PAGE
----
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Up Carbapenems Cephalosporins ESBL Penicillins

Spectrum of activity



Antimicrobial spectrum

Natural penicillins


Gm +ves, anaerobes and selected Gm -ves

Penicillinase resistant penicillins

Flucloxacillin, cloxacillin

Penicillin-resistant staphylococci. Also active against streptococci


Amoxycillin, ampicillin

As for penicillin G plus Gram –ve cocci, and Enterobacteriaceae. The addition of b lactamase inhibitors expands the Gram +ve, -ve and anaerobic spectrum


Carbenicillin, ticarcillin

As for aminopenicillins plus Gm –ve rods resistant to ampicillin, including P. aeruginosa.


Piperacillin, azlocillin

Similar to carboxypenicillins. Addition of ß lactamase inhibitor (as in piperacillin/tazobactam) extends spectrum


Increased prevalence of b -lactamase producing bacteria over past few years has resulted in increased resistance to piperacillin. Addition of tazobactam, a b lactamase inhibitor, restores and extends its anti-bacterial cover.


  • IV administration
  • Both piperacillin and tazobactam are widely distributed. Penetration into biliary tree is good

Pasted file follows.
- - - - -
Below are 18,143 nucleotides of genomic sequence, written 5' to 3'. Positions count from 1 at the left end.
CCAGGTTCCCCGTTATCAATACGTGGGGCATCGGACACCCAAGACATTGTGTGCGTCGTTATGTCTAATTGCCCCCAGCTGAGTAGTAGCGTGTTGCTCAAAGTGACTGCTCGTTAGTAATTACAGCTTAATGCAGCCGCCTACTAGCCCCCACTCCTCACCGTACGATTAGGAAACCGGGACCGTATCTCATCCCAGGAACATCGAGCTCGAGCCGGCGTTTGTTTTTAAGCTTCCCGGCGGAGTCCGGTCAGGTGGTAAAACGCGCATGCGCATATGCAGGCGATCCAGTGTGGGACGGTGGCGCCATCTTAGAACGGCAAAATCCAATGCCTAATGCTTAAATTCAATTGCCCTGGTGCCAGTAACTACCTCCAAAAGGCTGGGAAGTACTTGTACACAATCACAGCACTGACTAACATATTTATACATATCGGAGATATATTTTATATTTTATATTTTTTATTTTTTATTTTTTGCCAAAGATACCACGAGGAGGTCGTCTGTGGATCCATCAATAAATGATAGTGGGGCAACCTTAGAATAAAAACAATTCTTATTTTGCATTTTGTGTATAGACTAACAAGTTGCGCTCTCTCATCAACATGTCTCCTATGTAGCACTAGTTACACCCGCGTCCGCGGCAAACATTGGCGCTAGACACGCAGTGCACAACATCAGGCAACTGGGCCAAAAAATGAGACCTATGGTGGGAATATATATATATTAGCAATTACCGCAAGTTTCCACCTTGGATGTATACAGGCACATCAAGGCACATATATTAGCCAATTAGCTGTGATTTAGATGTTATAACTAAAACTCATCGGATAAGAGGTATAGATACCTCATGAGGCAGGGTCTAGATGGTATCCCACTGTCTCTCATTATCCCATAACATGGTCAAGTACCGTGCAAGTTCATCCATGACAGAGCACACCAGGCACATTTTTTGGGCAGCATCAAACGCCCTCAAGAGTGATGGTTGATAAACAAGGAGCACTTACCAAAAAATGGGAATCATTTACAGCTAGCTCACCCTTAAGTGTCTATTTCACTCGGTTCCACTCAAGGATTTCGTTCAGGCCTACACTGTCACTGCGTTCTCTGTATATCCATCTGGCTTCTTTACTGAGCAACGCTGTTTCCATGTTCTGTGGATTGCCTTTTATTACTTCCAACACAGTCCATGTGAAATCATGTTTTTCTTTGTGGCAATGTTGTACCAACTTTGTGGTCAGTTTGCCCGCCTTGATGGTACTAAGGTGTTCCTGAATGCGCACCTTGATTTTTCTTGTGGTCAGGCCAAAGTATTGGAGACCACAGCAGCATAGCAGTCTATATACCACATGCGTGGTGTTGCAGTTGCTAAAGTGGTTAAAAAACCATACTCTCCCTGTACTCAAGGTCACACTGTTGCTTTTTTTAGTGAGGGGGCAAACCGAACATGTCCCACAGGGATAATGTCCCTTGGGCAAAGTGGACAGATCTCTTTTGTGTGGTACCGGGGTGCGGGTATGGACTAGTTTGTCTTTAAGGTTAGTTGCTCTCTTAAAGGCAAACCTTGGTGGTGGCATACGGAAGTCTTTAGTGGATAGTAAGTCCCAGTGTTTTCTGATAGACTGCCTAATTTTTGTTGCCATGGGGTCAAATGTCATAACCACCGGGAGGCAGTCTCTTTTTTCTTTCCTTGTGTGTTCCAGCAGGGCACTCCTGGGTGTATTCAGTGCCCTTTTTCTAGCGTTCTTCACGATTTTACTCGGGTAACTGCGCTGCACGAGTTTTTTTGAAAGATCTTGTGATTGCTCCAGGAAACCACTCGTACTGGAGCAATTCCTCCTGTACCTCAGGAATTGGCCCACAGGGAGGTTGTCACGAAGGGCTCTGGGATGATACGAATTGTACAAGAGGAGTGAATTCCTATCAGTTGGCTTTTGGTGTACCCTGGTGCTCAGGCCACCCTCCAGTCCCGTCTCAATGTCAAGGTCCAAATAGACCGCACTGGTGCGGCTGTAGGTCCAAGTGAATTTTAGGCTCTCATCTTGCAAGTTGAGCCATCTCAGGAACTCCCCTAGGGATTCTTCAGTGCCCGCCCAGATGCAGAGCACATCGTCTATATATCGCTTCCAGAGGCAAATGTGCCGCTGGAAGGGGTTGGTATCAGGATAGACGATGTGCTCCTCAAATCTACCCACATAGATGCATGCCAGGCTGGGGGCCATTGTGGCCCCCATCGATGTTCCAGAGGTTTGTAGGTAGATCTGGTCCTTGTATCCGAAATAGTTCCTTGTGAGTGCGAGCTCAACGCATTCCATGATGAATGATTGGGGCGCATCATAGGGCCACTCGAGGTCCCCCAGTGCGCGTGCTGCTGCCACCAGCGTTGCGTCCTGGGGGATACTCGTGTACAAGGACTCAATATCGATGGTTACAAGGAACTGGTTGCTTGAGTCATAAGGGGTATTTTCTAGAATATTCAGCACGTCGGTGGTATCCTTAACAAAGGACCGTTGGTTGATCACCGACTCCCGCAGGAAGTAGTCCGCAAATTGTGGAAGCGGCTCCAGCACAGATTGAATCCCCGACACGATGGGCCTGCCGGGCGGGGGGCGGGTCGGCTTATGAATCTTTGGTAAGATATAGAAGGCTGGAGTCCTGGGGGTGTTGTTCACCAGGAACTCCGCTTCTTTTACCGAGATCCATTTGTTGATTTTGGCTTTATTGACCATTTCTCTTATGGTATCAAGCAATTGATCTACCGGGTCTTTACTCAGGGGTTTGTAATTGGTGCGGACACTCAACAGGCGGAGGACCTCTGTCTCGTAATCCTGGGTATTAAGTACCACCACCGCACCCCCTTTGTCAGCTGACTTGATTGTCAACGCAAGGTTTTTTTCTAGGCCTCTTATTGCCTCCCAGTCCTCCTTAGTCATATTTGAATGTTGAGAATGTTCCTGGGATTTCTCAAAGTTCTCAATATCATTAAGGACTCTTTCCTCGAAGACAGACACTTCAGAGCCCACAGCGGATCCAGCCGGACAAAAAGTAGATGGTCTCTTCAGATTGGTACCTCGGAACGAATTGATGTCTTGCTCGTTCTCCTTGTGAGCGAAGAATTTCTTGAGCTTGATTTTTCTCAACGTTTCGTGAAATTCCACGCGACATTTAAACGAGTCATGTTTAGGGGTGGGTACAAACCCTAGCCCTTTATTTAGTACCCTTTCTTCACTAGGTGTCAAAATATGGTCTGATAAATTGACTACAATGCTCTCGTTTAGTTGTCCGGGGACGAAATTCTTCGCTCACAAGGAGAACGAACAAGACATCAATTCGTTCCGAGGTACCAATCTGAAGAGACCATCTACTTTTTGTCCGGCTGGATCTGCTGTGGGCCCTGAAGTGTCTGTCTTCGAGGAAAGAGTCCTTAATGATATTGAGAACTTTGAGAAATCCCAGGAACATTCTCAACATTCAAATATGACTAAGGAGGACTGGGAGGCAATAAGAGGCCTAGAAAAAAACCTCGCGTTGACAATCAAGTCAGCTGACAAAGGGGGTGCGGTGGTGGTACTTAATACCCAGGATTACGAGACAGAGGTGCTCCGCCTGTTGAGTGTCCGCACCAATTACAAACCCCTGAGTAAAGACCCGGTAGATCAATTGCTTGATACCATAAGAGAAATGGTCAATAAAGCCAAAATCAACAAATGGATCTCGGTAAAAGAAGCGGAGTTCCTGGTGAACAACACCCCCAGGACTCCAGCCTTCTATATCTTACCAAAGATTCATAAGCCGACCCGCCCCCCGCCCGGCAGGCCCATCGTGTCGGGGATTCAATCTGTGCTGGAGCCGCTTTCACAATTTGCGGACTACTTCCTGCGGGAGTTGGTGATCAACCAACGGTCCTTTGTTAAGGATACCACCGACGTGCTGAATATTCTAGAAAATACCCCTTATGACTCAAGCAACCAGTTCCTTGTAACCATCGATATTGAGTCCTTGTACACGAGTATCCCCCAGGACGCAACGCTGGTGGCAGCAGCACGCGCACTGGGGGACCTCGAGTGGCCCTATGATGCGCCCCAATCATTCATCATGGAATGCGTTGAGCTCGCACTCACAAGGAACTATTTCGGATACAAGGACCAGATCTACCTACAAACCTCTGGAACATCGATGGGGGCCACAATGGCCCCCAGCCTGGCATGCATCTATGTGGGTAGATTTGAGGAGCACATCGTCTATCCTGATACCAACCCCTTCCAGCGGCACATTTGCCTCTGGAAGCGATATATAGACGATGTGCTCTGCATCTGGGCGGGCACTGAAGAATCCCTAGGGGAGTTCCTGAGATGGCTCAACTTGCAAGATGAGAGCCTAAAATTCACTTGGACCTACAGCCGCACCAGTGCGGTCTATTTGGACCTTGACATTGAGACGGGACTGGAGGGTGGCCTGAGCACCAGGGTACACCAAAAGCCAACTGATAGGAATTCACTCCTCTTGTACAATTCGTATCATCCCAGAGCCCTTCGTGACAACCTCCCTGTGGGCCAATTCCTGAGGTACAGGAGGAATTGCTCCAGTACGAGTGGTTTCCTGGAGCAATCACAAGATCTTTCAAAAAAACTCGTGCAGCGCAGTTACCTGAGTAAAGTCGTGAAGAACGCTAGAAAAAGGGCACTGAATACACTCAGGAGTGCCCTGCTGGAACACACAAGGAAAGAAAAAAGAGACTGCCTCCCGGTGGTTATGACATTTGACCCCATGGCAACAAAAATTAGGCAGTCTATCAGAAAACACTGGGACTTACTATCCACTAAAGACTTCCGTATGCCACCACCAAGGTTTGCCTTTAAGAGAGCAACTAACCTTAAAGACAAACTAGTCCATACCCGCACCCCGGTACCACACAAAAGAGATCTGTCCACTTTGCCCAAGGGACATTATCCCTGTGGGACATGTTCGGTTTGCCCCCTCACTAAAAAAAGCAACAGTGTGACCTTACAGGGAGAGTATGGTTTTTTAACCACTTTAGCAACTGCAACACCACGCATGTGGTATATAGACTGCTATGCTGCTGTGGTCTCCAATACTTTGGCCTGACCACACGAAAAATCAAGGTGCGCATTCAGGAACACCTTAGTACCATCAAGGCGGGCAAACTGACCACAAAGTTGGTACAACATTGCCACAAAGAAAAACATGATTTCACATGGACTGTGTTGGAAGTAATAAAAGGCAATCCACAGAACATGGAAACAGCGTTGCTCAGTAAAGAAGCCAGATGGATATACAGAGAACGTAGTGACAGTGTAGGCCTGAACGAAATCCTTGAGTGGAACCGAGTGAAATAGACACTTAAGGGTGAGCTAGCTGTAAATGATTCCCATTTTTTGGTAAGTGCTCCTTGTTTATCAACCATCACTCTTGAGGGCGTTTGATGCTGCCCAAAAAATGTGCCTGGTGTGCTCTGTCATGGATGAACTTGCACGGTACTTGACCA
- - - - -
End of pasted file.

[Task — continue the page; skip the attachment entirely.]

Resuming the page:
• 50-60% excreted via kidneys. Decrease dose in patients with creatinine clearance <20ml/min. Haemofiltered patients should receive piperacillin/tazobactam twice daily and an additional dose of piperacillin alone once daily.
  • Pharmacokinetics are unaltered in patients with hepatic impairment

Spectrum of activity

Good in vitro activity against:

  • Methicillin sensitive Staph. aureus
  • Methicillin sensitive coagulase negative staphylococci
  • Streptococcus pyogenes and penicillin-sensitive S. pneumoniae
  • Enterobacteriaceae including E. coli, Klebsiella spp., Enterobacter spp.
  • Haemophiluse influenzae, Moraxella catarrhalis
  • P. aeruginosa
  • Anaerobes including Bacteroides spp. and Clostridium spp.
  • Enterococcus faecalis (but not E. faecium)

The following are resistant:

  • MRSA and many methicillin resistant coagulase negative staphylococci
  • Stenotrophomonas maltophilia
  • Enterococcus faecium

Clinical uses

Empirical therapy for

  • Nosocomial pneumonia
  • Intra-abdominal infection
  • Neutropaenic fever

Adverse effects

Generally well tolerated. Most frequent adverse effects are GI symptoms (most commonly diarrhoea) and skin reactions. Side effects are more common when given with an aminoglycoside.

Potential conflict of interest

The Dept of Anaesthesia & Intensive Care, The Chinese University of Hong Kong received sponsorship for educational activities from Wyeth (HK) Ltd  in 2002 and 2003


©Charles Gomersall, April, 2014 unless otherwise stated. The author, editor and The Chinese University of Hong Kong take no responsibility for any adverse event resulting from the use of this webpage.
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